It is noteworthy that mortality increased the most when peripheral oxygen desaturation was less than 70% or more than 120 s. Data from a critical care unit setting suggest that even brief episodes of hypoxia in patients with severe head trauma substantially increases mortality.13
It seems clear on the basis of our data that the time available to safely perform airway management by rapid sequence induction in patients suffering from hemorrhagic shock is much shorter than currently thought.14,15
This is even more important when preoxygenation cannot be achieved with 100% oxygen.3,16
Using 100% oxygen seems the most prudent choice for preoxygenation, allowing for the highest Pao2
and the longest time period of apnea before critical desaturation occurs, despite the concerns of continuously administrating 100% oxygen during hemorrhagic shock, which has been shown to increase damage from reactive oxygen species during reperfusion as well as vasoconstriction.17
Some limitations need to be noted. We did not measure oxygen consumption, shunt, or cardiac output, and we considered apnea to have steady-state kinetics,18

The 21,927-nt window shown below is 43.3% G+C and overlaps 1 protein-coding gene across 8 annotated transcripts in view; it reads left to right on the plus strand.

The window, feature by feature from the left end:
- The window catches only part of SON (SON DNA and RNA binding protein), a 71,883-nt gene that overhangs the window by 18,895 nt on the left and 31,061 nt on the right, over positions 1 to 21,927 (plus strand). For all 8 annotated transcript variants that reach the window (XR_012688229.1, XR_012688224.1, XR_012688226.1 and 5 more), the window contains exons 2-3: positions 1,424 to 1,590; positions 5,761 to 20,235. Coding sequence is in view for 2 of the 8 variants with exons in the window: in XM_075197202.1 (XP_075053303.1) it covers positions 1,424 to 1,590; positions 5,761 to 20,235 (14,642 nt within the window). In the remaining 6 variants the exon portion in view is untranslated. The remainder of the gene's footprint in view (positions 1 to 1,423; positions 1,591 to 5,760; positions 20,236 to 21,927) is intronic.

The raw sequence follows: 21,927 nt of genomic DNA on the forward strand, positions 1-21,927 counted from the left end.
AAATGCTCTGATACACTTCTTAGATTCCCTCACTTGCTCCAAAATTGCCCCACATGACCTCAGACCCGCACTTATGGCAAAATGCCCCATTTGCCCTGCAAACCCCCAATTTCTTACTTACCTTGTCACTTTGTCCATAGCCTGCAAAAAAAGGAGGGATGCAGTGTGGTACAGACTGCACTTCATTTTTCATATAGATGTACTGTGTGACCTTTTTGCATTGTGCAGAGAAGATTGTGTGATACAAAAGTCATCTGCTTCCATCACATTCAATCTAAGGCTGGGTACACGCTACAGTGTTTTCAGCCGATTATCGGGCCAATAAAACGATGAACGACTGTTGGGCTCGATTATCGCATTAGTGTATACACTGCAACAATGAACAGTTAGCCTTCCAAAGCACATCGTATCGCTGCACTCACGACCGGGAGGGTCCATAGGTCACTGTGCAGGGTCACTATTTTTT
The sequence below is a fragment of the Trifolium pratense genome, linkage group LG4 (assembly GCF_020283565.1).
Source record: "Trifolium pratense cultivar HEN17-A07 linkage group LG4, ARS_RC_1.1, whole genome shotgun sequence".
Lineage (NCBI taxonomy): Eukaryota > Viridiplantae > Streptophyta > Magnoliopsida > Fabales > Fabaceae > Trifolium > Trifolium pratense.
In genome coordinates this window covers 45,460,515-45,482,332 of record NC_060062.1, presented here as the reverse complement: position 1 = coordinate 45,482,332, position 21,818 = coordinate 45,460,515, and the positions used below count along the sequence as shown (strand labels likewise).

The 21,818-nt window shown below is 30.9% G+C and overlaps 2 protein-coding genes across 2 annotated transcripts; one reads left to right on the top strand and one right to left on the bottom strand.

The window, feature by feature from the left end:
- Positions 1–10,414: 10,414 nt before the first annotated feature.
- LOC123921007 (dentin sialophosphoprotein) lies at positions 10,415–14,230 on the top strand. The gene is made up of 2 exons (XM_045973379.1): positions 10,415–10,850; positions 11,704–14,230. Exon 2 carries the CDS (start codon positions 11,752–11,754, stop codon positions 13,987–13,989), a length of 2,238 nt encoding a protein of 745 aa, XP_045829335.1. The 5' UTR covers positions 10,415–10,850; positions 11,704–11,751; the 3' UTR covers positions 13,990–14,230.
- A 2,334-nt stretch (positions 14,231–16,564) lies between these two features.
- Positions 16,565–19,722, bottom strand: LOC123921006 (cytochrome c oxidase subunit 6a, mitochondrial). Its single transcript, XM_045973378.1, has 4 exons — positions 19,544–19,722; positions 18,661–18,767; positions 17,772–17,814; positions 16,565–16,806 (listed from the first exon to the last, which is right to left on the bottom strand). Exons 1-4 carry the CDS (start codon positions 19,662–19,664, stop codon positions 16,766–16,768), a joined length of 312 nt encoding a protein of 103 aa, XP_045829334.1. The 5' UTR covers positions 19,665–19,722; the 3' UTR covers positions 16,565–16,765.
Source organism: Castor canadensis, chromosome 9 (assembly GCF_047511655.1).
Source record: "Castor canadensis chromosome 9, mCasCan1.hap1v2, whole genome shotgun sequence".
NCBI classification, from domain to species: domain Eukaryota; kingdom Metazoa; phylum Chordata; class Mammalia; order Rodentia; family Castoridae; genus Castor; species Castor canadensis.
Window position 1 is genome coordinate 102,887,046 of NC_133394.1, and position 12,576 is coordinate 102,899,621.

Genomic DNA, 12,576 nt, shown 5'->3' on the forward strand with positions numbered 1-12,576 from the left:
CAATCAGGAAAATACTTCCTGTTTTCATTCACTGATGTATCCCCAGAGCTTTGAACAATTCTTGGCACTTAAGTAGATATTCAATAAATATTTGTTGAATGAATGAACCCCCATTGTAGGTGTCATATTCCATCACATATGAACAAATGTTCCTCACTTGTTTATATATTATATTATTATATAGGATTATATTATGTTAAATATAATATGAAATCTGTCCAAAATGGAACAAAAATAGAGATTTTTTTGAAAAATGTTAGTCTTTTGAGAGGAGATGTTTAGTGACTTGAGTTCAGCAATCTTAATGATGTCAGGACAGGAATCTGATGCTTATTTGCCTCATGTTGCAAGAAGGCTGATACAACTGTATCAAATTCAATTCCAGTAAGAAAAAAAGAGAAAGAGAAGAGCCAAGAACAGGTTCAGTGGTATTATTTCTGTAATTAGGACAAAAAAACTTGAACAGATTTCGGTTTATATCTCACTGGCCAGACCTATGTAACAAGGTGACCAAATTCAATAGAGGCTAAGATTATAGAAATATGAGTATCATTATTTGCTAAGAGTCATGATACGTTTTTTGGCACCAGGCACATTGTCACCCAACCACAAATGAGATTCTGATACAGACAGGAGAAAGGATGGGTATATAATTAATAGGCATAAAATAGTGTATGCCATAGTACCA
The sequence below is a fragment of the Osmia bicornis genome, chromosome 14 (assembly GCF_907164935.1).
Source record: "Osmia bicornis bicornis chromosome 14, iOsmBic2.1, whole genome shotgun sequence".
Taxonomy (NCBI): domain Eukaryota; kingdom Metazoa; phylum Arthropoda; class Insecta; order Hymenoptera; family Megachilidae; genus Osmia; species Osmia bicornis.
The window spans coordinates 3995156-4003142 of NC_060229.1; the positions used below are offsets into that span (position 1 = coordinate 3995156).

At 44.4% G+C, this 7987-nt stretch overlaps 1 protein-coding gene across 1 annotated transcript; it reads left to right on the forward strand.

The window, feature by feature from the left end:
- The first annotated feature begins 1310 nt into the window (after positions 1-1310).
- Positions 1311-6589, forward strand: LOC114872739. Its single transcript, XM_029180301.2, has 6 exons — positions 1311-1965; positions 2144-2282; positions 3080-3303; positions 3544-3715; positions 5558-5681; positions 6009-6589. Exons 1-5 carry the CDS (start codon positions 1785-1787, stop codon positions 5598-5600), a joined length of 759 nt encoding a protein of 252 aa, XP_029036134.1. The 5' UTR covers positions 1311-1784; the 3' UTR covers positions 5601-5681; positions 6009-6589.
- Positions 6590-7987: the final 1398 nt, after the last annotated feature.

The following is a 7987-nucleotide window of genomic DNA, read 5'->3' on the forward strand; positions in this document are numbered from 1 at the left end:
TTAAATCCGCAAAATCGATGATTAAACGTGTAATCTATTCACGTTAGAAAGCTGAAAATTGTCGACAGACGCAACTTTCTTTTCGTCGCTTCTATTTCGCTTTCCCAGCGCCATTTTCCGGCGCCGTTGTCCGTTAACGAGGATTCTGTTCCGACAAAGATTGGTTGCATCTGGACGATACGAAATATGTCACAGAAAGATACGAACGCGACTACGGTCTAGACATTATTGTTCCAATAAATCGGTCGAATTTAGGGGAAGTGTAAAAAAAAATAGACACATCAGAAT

all of which may have had an impact on the experiment. In addition, our animals were randomized in order of Fio2
but not in the degree of hemorrhage; thus, the animals experienced cumulative episodes of hypoxemia that may have caused profound cellular and metabolic changes such as hypoxic preconditioning. During prolonged hemorrhagic shock, atelectasis in the lungs has likely formed, which may have had profound consequences on alveolar stability and gas exchange through the alveolar membrane. However, the fact that we observed no time-dependent effect of hemorrhagic shock on arterial oxygen saturation (fig. 4